Lyla quickly jumped back in surprise from the sound, arm now limp. “I’m… sorry. I just…”
The doctor pulled at his wrist, shaking it back and forth. Tugging at the torn vinyl glove, shreds of the material came away, revealing mechanical joints of his own, connected to a length of plastic material extending up his sleeve. “It can take some time to… get used to the lack of feeling. But, we can work through it.”
So I got a new car. Rather than boring you with walls of text, come with me for a ride.
I have a car payment now, though, but it’s cool, because people are going to buy my books, right….?
Joking aside, I want to provide my thoughts on something. I originally created this blog to accompany my full-length books up on Amazon. I have pretty much stuck to mostly writing on here, leaving stuff more about me for my YouTube channel. However, I figured recently that most people burying their heads in books aren’t spending time watching videos online. So, as many authors seem to do these days, I’ll use this increasingly as a forum to talk about my semi-uneventful real life.
For now… I’m working on putting together my physical copy of ‘Above A Whisper‘ to go on sale… partially because I really want one for myself. It’s about 20 thousand pages longer than the first book in the series, so it will definitely feel better in my hands and gain a prominent place on my bookshelf. My friend came through town a couple of weeks ago, and I gave him a signed copy of Mother of Mars, because he was one of the first people to read the story as it was coming together. I guess I have to get another copy for my own use too.
I saw someone talking about Fahrenheit 451 today online, and now I want to read it again. I don’t know if I actually still have my copy, though.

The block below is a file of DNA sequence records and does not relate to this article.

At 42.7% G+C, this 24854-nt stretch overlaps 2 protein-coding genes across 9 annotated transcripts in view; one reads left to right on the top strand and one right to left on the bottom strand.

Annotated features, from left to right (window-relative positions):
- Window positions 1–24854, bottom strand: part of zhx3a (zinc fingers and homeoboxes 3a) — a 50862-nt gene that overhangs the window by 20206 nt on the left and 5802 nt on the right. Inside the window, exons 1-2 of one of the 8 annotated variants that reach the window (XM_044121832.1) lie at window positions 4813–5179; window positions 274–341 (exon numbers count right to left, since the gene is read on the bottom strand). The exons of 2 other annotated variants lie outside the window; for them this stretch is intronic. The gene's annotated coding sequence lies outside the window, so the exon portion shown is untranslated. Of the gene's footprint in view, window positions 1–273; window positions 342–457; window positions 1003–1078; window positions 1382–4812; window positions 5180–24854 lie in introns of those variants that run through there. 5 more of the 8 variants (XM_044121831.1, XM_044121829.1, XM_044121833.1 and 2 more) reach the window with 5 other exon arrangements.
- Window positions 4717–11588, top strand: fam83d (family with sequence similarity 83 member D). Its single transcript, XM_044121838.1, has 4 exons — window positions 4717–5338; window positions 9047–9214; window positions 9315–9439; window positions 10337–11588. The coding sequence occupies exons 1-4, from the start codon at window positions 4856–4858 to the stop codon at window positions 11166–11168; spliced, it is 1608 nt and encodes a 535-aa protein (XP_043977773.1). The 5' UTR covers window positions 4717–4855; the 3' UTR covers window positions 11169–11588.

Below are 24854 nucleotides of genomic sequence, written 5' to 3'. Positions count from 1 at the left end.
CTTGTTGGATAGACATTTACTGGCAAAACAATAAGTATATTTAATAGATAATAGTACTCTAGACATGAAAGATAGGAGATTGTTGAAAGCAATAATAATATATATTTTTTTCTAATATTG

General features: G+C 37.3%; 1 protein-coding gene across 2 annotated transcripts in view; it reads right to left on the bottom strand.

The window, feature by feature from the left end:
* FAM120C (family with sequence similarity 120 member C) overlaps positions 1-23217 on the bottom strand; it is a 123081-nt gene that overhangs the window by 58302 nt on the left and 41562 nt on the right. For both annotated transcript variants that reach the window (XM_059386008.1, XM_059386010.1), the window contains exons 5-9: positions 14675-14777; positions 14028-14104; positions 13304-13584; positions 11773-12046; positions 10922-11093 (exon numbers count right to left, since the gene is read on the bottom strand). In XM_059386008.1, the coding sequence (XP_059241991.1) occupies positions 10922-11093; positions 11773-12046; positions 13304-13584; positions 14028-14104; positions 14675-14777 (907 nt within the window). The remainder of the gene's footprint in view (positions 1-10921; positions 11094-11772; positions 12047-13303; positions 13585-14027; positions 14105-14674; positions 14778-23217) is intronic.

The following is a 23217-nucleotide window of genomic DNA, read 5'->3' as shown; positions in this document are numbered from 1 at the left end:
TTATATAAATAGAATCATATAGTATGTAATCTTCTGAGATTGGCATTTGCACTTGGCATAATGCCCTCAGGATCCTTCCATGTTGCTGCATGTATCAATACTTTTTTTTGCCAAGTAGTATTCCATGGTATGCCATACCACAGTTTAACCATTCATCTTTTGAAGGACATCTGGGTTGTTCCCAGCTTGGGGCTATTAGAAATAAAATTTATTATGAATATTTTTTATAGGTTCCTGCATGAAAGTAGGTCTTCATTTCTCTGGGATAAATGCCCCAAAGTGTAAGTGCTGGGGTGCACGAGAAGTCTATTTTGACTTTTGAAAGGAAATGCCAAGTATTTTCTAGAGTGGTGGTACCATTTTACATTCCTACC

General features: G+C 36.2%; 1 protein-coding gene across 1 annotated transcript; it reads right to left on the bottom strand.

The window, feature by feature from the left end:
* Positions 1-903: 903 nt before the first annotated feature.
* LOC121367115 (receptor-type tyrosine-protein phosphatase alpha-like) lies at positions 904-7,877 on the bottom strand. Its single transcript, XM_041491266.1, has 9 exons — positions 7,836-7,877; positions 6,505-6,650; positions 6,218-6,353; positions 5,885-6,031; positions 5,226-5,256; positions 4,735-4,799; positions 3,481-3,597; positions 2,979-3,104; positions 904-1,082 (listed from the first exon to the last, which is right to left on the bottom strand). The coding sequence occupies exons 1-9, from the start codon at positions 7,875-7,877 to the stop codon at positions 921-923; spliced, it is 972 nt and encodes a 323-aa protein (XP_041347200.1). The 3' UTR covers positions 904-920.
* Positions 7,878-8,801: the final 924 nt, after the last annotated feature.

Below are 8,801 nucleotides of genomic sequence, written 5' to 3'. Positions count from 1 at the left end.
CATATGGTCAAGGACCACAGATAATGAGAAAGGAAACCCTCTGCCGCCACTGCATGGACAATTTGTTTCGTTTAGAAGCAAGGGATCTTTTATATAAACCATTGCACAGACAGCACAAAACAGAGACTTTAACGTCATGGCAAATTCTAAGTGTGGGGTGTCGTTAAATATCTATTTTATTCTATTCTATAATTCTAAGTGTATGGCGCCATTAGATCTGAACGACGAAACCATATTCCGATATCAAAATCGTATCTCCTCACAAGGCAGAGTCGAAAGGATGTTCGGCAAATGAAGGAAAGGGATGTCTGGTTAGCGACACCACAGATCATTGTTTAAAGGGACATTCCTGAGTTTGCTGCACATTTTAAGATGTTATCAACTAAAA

You would think that you wouldn’t need to tell most sensible grown-up people that you shouldn’t look up at the sun. Yet, it seemed like they wanted to reinforce it so badly. I mean, the draw of something that only happens ever 8 or more years or so really makes people want to do something potentially harmful. I get it. People take precautions, though. Those crazy glasses. Tiny viewers with peepholes. Tutorials on how to record it on your camera without burning out the sensor. They say you can take in the experience, but it’s still behind a filter. It isn’t the real thing.
My boss told me not to look at the sun. The morning news squeezed it in between the traffic updates and the weather. Even Twitter, in that little “in case you missed it section,” that never goes away despite trying to block it– that was saying it too. I decided to ignore it. I’ve worn glasses since I was in the fourth grade, and gone through at least seven different stages of prescriptions. It’s not like my vision can get that bad. I mean, I’ve gotten to see Eiffel Tower before, so it’s not like I’m missing out on much either.
The time came, it began passing over. The dark disk started to move into place, crawling like something out of a cheap sci-fi horror of Alien invasions. I had my glasses just in case, but the moment the sun went into full eclipse, I removed them, looking deeply into the void of blackness. It’s a finite point in time that it’s directly in front of the sun. That’s when I saw it. A quick blinking, followed by a quick glint of strange light like I had not seen before. Up above at the edge of the disk, a man in light blue coveralls, on a footstool, holding what looked like a burnt-out bulb, stood. Then, he disappeared, and the orb of light began creeping back out. People started heading back in to their places of work, unknowing.
But I saw.
Outland: Chapter 19
The long road out of the city seemed busier than any city I had ever visited back in the states. I could see people clearing out of the way, looks of fright and intrigue on their faces, and I piloted Gulliver the best I could. Lining the streets were many stalls holding all types of merchandise from clothes, handbags, food of all imaginable type, as well as shady looking stalls chucking flip phones and various sorts of beaten up technology.
We wandered out off the long city streets out into the slummy suburbs, eventually leading into a sort of no man’s land, covered in filth and remnants of civilization. Some of the children from the city had chased me out on the street, but eventually lost interest and trail off. I took a look back at the old port, with the boat as tiny speck out in the distance.
Carefully treading through bits of trash, I had Gulliver wade out into the water, the waves sitting just below the windows of the cockpit. Flipping the switch to put the solar array up, I finally took a breath preparing myself to speak.